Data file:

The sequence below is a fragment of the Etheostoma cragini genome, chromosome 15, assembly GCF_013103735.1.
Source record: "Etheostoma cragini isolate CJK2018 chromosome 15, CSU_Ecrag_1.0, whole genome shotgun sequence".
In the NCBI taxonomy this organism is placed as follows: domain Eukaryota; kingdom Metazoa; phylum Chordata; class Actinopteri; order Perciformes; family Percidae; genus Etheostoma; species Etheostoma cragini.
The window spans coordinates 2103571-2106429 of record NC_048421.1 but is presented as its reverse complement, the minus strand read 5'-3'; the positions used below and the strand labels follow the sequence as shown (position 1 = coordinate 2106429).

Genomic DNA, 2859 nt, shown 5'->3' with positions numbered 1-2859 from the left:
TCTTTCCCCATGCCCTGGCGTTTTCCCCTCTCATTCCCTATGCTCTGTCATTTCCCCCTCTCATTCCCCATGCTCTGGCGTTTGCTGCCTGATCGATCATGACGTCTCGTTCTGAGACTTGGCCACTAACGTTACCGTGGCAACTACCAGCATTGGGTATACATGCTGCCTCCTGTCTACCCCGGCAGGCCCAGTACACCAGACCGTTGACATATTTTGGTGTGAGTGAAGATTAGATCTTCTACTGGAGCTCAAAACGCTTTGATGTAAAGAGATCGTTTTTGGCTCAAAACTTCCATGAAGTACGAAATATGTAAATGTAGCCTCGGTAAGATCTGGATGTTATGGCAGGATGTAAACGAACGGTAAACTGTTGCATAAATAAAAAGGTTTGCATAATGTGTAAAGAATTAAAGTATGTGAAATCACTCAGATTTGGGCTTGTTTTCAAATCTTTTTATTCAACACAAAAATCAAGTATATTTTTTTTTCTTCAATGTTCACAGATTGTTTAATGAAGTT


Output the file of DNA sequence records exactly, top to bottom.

The sequence below is a fragment of the Etheostoma cragini genome, chromosome 15, assembly GCF_013103735.1.
Source record: "Etheostoma cragini isolate CJK2018 chromosome 15, CSU_Ecrag_1.0, whole genome shotgun sequence".
In the NCBI taxonomy this organism is placed as follows: domain Eukaryota; kingdom Metazoa; phylum Chordata; class Actinopteri; order Perciformes; family Percidae; genus Etheostoma; species Etheostoma cragini.
The window spans coordinates 2103571-2106429 of record NC_048421.1 but is presented as its reverse complement, the minus strand read 5'-3'; the positions used below and the strand labels follow the sequence as shown (position 1 = coordinate 2106429).

Genomic DNA, 2859 nt, shown 5'->3' with positions numbered 1-2859 from the left:
TCTTTCCCCATGCCCTGGCGTTTTCCCCTCTCATTCCCTATGCTCTGTCATTTCCCCCTCTCATTCCCCATGCTCTGGCGTTTGCTGCCTGATCGATCATGACGTCTCGTTCTGAGACTTGGCCACTAACGTTACCGTGGCAACTACCAGCATTGGGTATACATGCTGCCTCCTGTCTACCCCGGCAGGCCCAGTACACCAGACCGTTGACATATTTTGGTGTGAGTGAAGATTAGATCTTCTACTGGAGCTCAAAACGCTTTGATGTAAAGAGATCGTTTTTGGCTCAAAACTTCCATGAAGTACGAAATATGTAAATGTAGCCTCGGTAAGATCTGGATGTTATGGCAGGATGTAAACGAACGGTAAACTGTTGCATAAATAAAAAGGTTTGCATAATGTGTAAAGAATTAAAGTATGTGAAATCACTCAGATTTGGGCTTGTTTTCAAATCTTTTTATTCAACACAAAAATCAAGTATATTTTTTTTTCTTCAATGTTCACAGATTGTTTAATGAAGTT